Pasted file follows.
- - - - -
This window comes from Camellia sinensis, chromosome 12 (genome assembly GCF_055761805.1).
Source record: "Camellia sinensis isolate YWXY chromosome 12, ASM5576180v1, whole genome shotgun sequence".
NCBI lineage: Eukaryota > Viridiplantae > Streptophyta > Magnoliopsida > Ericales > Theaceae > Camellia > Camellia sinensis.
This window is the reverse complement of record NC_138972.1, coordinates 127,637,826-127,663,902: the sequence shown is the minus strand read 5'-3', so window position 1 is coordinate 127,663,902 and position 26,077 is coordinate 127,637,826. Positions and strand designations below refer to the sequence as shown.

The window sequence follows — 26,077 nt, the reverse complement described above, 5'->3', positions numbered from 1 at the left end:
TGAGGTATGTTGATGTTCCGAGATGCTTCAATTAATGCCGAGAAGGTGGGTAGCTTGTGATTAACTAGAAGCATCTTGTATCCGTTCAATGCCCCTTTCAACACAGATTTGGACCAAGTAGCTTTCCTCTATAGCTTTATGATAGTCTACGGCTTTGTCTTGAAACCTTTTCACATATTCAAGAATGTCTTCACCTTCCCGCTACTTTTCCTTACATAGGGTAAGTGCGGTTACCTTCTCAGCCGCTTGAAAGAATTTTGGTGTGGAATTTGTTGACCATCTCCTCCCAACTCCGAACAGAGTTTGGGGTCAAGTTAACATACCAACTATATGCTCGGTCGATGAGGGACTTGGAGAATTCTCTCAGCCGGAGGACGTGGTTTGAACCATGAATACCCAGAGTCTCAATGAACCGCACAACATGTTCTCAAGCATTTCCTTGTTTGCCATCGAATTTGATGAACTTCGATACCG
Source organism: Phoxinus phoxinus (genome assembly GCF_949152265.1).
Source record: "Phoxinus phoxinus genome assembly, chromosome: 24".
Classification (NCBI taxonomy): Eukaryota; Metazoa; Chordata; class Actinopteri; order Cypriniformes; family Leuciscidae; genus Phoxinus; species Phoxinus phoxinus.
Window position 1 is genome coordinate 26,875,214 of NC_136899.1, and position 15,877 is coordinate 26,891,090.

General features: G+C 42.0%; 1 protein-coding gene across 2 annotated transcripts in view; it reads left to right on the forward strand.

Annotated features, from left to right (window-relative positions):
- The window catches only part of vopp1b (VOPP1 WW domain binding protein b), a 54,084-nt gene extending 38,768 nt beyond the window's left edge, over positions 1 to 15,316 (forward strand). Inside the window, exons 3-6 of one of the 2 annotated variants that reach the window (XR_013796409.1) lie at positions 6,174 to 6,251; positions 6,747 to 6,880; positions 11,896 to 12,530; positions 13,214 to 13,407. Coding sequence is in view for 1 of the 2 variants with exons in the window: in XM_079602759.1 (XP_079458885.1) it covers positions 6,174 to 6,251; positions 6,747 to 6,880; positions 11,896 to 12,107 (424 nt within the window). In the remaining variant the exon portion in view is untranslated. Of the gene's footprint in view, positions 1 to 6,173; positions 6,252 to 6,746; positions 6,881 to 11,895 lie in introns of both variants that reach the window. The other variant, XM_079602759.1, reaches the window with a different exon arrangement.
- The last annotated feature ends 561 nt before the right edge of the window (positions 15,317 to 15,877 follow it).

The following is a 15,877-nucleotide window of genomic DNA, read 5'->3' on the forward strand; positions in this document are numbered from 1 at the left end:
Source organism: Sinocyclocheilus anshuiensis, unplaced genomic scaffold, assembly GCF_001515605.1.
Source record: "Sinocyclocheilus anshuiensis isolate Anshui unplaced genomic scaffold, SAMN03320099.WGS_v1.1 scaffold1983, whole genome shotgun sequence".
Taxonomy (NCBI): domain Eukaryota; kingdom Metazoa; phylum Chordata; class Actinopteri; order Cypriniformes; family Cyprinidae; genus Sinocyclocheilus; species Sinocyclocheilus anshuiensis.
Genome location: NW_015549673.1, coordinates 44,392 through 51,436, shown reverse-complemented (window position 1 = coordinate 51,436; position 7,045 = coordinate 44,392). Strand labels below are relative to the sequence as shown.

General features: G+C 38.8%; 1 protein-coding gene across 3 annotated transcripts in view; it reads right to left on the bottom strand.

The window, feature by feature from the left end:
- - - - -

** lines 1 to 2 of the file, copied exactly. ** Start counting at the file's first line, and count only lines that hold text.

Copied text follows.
This window comes from Camellia sinensis, chromosome 12 (genome assembly GCF_055761805.1).
Source record: "Camellia sinensis isolate YWXY chromosome 12, ASM5576180v1, whole genome shotgun sequence".